Best Tips for Storing Yard Tools
Spring, summer, and fall are the times when most of us keep our lawns green and beautiful. Once winter rolls around though, and the temperature drops, in most of the country it’s time to put away the lawn tools and seed until spring rolls around again.
There’s various places to store those tools during this time when you won’t need them, such as a shed, garage, or if you don’t have enough storage space at your residence, a self storage unit.
Whichever way you choose to store, you’ll have some steps to take beforehand.
When you hear the words “lawn care,” this is probably the first tool to come to mind. The lawn mower is essential to take care of the big job of trimming down the grass.
Shovels, weed removers, and the rest are great for detail work, and rakes are perfect to gather up all the cut grass and leaves, but lawn mowers take care of the big picture, you could say.
Preparing a lawn mower with a motor takes a little more work, but it can ensure your machine will be in great shape when you need it in the spring. Here are the basic steps for preparing your lawn mower. We encourage you to check the manual for your particular mower for details.
- Clean the Mower: Like you did with your tools, put on a pair of yard gloves and wash the debris, including dirt, leaves, and grass, from your mower using a gentle detergent in water and strong rags. Gently remove rust with steel wool or a wire brush, carefully use a metal file to sharpen the blades, and rub lubricating oil on the metal parts. Make sure it dries completely as well. Debris left on the mechanical parts over the winter can cause severe rust and other damage.
- Change the Oil: Old oil may be infused with moisture, which can harm the engine. So, the next step is to change it out for fresh oil.
- Replace the Air Filters: Having clean air filters in the mower can ensure that it runs well when you get it back in the sprint.
- Drain the Fuel: Old fuel can get thick and clog the engine. Drain it and dispose of it properly.
- Replace the Fuel: If you’ve drained the fuel, it may not be necessary to put in new fuel immediately. However, you can do so as long as you add a fuel stabilizer. Don’t simply add the stabilizer to the engine with the old fuel. It’s made to work with fresh fuel only.
These days, most of us use gas powered lawn mowers. If you have a mower without an engine, the sort with blades that rotate as you push it, put on your gloves and clean it the same way you would other non-electrical yard tools.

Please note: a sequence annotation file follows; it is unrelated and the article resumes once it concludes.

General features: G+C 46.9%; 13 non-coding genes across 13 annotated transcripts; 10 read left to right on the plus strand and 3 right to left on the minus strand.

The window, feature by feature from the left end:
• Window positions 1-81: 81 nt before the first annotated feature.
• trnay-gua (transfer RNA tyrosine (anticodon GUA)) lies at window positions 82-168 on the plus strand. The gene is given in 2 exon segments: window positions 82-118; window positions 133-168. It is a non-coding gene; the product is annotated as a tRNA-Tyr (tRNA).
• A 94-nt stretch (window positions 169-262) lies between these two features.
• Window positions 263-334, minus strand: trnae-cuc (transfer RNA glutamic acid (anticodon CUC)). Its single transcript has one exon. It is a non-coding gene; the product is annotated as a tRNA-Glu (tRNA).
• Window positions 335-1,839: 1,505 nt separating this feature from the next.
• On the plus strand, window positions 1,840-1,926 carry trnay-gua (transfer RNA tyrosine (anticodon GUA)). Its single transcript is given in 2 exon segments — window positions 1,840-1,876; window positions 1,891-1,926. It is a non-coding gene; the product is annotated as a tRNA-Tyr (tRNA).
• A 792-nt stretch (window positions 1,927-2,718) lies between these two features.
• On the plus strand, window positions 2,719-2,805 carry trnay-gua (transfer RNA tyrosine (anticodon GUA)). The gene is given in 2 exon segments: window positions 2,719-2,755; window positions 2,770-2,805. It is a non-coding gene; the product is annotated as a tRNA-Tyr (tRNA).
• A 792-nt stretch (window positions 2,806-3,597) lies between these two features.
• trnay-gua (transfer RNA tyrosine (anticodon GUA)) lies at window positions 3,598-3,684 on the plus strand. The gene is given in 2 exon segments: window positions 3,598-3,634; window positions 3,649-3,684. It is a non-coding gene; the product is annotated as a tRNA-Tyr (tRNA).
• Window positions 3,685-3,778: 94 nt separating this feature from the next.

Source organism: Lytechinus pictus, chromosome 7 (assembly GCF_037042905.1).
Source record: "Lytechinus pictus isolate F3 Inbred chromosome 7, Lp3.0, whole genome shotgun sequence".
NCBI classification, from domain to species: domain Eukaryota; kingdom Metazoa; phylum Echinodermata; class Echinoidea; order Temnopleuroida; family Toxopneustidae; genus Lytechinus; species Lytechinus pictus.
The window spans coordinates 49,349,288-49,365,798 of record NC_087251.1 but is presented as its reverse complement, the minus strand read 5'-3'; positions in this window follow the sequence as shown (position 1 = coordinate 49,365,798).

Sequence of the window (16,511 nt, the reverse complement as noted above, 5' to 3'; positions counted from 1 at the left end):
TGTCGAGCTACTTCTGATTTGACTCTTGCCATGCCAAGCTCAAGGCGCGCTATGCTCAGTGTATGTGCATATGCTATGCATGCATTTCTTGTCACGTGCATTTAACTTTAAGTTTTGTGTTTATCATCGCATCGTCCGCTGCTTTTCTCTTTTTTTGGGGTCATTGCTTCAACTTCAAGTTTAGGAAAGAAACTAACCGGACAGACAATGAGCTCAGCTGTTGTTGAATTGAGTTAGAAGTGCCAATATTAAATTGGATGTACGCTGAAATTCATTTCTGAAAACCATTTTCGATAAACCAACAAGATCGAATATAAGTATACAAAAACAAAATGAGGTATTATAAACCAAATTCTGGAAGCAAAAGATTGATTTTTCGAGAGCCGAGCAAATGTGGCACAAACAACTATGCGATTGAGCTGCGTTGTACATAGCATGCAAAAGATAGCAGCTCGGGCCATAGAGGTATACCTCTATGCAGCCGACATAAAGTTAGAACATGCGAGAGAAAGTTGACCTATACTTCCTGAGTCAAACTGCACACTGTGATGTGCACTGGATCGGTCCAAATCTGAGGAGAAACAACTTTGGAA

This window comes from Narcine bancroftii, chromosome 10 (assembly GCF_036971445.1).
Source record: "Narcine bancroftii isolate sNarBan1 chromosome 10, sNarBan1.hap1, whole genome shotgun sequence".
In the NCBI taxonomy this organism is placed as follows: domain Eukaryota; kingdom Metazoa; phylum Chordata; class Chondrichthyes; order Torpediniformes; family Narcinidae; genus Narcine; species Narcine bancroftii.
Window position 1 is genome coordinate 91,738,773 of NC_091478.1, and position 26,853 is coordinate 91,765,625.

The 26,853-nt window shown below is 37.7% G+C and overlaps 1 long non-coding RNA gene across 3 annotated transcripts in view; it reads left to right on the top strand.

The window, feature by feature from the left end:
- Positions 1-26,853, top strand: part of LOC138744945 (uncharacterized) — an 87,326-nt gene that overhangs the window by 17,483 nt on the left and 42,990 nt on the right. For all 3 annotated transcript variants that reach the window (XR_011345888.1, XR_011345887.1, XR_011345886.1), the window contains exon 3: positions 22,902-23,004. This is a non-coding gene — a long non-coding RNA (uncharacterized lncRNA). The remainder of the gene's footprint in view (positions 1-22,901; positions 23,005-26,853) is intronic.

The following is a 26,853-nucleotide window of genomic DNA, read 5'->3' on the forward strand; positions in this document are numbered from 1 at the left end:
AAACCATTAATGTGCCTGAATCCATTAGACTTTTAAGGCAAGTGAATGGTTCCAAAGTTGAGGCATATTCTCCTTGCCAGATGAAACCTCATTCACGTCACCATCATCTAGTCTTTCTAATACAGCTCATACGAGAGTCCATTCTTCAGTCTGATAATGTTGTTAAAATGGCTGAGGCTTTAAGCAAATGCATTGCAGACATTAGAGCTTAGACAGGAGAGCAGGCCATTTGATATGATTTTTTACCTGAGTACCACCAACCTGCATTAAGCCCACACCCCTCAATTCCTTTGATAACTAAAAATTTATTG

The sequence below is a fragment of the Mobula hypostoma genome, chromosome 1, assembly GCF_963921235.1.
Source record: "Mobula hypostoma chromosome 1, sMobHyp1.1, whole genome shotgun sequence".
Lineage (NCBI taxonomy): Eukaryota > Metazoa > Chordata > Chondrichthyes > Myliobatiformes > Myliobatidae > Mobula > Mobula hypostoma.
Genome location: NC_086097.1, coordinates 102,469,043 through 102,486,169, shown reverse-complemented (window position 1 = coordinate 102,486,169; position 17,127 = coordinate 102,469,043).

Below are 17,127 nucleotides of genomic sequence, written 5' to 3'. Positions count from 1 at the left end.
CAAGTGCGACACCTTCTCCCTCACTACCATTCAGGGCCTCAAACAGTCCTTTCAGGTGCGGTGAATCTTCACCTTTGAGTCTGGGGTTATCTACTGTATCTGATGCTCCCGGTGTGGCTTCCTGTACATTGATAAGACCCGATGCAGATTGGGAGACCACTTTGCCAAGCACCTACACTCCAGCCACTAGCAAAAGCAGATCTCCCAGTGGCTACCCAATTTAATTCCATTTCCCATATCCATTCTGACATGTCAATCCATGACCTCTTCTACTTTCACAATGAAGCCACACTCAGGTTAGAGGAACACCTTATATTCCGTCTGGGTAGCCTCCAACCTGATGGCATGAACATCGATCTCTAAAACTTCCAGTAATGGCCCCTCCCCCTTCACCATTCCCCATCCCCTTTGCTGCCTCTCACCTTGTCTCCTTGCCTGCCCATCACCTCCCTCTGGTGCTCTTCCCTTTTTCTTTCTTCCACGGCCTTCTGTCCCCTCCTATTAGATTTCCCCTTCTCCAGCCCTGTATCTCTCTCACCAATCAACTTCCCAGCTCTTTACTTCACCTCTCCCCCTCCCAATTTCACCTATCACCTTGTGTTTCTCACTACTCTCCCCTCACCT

If this seems like a lot, you can always get your mower serviced by a professional at a small engine repair shop.
There are quite a few other manual yard tools for maintaining your lawn, hedges, and trees, and fortunately the way to maintain each is similar. These tools include weeders, garden scissors, pruning shears, pruning saws, rakes, and various shovels.
Before you store any of these, put some gentle detergent and water in a bucket and get it foamy. Use old towels to scrub off the dirt. Next, give the tools overnight or at least a few hours to dry.
To maintain the various parts, rub down the rusty areas with a wire brush or steel wool. The goal is to get the rust off but to avoid thinning down the metal. You can also maintain the wooden parts by sanding them smooth with a medium grit sandpaper. Wipe the tools down when done to remove the metal and sawdust.
For your tools that need sharpening, use a metal file. Don’t file too hard or you’ll prematurely wear down the tools. You want to remove small bits of damage, like nicks, and get them sharp enough to do their job.
Finally, rub on lubricating oil with a clean rag. This can go onto both the metal and wooden parts. Rub off excess oil when you’ve finished. This will help keep them in good condition, and prevent rusting, over the winter.
Storing Your Yard Tools
At this point, your yard maintenance tools will be all set to store. Don’t just pile them up, though. Make sure you have a system.
At home, wall racks are perhaps the best way to keep your tools sorted and organized. You’ll be able to take down your tools and use them when you need them.
In a storage unit, or at home, another good way to store them is wrapped linen cloth and placed in plastic bins. Of course, you won’t be able to do this with the lawn mower. That is best placed on a palate, just off the floor. Long-handled tools like shovels and rakes can go in long, cardboard tubing, or even in an old golf bag.